California

In case you missed it, below are recent posts from Privacy World covering the latest developments on data privacy, security and innovation. Please reach out to the authors if you are interested in additional information.

Privacy World’s Kristin Bryan talks to Bloomberg Law on the Supreme Court’s In re Grand Jury Dismissal | Privacy World

2022 saw cases continue to be filed under the California Consumer Privacy Act (“CCPA”), although perhaps reflecting the increasing reliance of the plaintiffs’ bar on negligence and tort-based privacy claims concerning a defendant’s alleged failure to maintain “reasonable security,” the number of cases of CCPA based claims declined. Read on for Privacy World’s highlights of

Last summer, the Court of Appeals for the Ninth Circuit buoyed plaintiffs’ lawyers  interest in “session replay” software when it revived a putative class action against a website operator and a session replay software provider for violations of the California Invasion of Privacy Act (CIPA).  Earlier this month, addressing issues left by the Ninth Circuit

In case you missed it, below are recent posts from Privacy World covering the latest developments on data privacy, security and innovation. Please reach out to the authors if you are interested in additional information.

California Federal Court Dismisses GPS Data Tracking Privacy Class Action in Ruling of First Impression For CIPA Claims Involving Devices

Last week, a federal court in California dismissed a complaint concerning allegations that Otonomo, a data broker that partnered with car manufacturers, “used electronic devices in [drivers’] cars to send real-time GPS location data directly to [defendant],” allowing Otonomo to track drivers’ location in real-time.  Read on to learn more about what this means for

Amendments to the California Consumer Privacy Act (“CCPA”) went into effect on January 1 of this year, as did Virginia’s new privacy law. Virginia’s law is immediately enforceable. While the California amendments are not enforceable until July 1, 2023, on December 31, 2022 the opportunity cure violations before civil penalties could be assessed sunset (at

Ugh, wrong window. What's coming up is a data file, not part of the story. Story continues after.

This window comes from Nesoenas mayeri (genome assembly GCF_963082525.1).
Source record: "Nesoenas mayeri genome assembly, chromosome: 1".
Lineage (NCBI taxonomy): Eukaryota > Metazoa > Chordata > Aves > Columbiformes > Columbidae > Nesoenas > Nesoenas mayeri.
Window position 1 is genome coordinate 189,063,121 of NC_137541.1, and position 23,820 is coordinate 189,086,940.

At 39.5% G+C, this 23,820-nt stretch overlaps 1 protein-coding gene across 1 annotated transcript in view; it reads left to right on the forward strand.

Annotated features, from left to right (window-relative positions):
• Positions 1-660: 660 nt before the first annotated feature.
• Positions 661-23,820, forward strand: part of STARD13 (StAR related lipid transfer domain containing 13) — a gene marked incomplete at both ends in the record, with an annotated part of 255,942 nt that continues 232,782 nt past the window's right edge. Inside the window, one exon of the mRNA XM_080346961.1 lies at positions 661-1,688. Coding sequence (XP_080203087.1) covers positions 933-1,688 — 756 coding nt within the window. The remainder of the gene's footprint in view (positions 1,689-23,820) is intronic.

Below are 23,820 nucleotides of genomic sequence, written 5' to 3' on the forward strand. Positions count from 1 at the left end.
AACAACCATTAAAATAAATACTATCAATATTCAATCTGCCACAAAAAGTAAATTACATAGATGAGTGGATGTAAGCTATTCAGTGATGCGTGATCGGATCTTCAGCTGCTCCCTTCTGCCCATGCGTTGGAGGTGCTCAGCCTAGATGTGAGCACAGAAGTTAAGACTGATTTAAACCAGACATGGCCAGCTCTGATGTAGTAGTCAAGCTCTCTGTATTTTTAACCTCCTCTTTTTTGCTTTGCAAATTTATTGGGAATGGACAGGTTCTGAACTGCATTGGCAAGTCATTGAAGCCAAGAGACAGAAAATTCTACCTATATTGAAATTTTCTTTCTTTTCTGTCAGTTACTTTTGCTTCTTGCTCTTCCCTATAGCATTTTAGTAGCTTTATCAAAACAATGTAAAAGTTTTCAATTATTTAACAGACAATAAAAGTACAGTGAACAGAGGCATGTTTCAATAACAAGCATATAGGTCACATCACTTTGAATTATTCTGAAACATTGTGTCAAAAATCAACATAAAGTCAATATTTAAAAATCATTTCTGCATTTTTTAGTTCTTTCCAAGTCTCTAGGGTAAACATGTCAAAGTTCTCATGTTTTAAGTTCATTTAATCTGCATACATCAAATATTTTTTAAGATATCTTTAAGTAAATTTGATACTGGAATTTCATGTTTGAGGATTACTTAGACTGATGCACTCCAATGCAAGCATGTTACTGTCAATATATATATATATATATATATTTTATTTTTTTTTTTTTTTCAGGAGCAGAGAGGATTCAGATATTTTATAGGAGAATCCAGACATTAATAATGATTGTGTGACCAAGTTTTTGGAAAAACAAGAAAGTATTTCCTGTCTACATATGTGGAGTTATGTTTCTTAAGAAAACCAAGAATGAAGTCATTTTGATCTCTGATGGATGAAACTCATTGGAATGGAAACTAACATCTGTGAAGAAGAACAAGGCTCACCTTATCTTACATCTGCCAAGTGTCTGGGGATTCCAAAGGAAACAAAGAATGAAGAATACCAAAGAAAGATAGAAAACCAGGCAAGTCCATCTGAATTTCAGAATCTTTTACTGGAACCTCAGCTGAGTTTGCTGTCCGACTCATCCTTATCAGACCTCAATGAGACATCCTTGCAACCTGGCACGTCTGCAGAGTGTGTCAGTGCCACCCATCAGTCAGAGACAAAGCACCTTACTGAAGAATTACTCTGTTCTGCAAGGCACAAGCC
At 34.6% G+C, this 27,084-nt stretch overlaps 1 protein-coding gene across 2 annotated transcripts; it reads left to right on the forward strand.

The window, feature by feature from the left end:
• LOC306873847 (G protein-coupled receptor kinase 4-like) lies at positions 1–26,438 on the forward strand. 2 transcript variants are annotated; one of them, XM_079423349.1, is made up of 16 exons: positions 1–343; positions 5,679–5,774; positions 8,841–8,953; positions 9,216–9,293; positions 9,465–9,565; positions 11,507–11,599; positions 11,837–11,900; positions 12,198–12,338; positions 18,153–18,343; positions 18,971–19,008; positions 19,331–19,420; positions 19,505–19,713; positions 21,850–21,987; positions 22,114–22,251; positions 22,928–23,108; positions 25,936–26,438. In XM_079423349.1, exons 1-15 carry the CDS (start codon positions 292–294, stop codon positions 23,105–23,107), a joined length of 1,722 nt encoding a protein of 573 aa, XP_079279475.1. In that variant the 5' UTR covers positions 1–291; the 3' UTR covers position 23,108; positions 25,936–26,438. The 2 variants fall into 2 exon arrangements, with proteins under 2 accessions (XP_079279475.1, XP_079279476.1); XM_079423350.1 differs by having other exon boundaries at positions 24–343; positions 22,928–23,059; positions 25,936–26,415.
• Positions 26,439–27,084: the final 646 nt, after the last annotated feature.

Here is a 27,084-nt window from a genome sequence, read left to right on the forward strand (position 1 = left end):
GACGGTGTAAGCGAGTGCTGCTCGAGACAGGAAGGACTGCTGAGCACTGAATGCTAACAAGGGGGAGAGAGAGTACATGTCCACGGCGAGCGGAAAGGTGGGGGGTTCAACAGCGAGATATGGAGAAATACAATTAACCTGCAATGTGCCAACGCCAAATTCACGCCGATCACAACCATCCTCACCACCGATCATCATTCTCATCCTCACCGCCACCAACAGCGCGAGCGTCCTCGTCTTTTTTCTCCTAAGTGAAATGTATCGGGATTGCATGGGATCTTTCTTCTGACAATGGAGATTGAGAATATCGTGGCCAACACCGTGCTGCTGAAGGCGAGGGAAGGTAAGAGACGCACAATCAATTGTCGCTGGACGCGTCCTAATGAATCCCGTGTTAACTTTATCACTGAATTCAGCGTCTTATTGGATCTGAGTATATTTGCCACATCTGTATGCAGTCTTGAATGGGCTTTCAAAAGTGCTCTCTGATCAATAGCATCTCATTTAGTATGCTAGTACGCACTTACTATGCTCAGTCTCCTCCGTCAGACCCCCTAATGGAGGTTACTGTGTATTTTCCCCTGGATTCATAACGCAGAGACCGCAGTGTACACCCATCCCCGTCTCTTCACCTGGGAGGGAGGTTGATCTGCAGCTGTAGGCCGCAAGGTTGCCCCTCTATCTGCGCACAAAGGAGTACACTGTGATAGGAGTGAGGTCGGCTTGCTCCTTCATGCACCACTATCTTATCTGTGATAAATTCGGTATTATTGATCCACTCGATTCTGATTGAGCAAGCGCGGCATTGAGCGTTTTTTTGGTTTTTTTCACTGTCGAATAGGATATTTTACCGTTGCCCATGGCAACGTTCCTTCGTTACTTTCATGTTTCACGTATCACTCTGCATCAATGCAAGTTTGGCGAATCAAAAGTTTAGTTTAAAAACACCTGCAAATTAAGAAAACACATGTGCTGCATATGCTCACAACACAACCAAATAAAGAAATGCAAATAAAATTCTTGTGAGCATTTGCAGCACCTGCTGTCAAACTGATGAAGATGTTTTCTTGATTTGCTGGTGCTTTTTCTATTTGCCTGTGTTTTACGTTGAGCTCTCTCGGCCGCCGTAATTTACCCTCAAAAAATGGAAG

LinkedIn and hiQ Labs agreed to a consent judgment and permanent injunction to resolve all data scraping related claims after six years of litigation. This news follows last month’s summary judgment win by LinkedIn on its breach of contract claim against hiQ, based on a finding that hiQ’s data scraping and use of fake profiles violated LinkedIn’s user agreements. 

Continue Reading LinkedIn’s Data Scraping Battle with hiQ Labs Ends with Proposed Judgment

Welcome to the 2022 Q3 edition of the Artificial Intelligence & Biometric Privacy Report, your go-to source for keeping you in the know on all recent major artificial intelligence (“AI”) and biometric privacy developments that have taken place over the course of the last three months. We invite you to share this resource with your colleagues and visit Squire Patton Boggs’ Data Privacy, Cybersecurity & Digital Assets and Privacy & Data Breach Litigation homepages for more information about our capabilities and team.

Also, we are extremely pleased to announce that our own Kristin Bryan was named as a 2022 Law360 Cybersecurity & Privacy MVP. As Law360 notes, “[t]he attorneys chosen as Law360’s 2022 MVPs have distinguished themselves from their peers by securing hard-earned successes in high-stakes litigation, complex global matters and record-breaking deals.” You can read more about Kristin’s Law360 award here: Law360 MVP Awards Go to 188 Attorneys From 78 Firms.

Continue Reading 2022 Q3 Artificial Intelligence & Biometric Privacy Report

A federal court recently sanctioned defendants for spoilation of evidence in litigation. In doing so, the Court rejected the Defendant’s argument that they changed their data settings in good faith to align with the California Consumer Privacy Act of 2018 (“CCPA”) and the International Standard of Operation Compliance (“ISO”). 2022 U.S. Dist. LEXIS 178233 (N.D. Ohio Sep. 29, 2022). Read on to learn more.

Continue Reading Federal Court Sanctions Company for Spoilation of Evidence Over Arguments Data Settings Changed to Comply with CCPA and ISO Requirements

Last month a California appellate court affirmed (for the first time among any state appellate courts to consider the issue) the lower court’s denial of class certification for claims brought under the Confidentiality of Medical Information Act (“CMIA”) in the wake of a data breach. Vigil v. Muir Medical Group IPA, Inc., 2022 Cal. App. LEXIS 860 (Cal. App. Ct. Sep. 26, 2022). Given the general receptiveness of California courts to similar claims, this decision is notable in several respects, outlined in additional detail below.

Continue Reading California Appellate Court In Ruling of First Impression Affirms Denial of Class Certification in Data Breach Involving Confidential Medical Information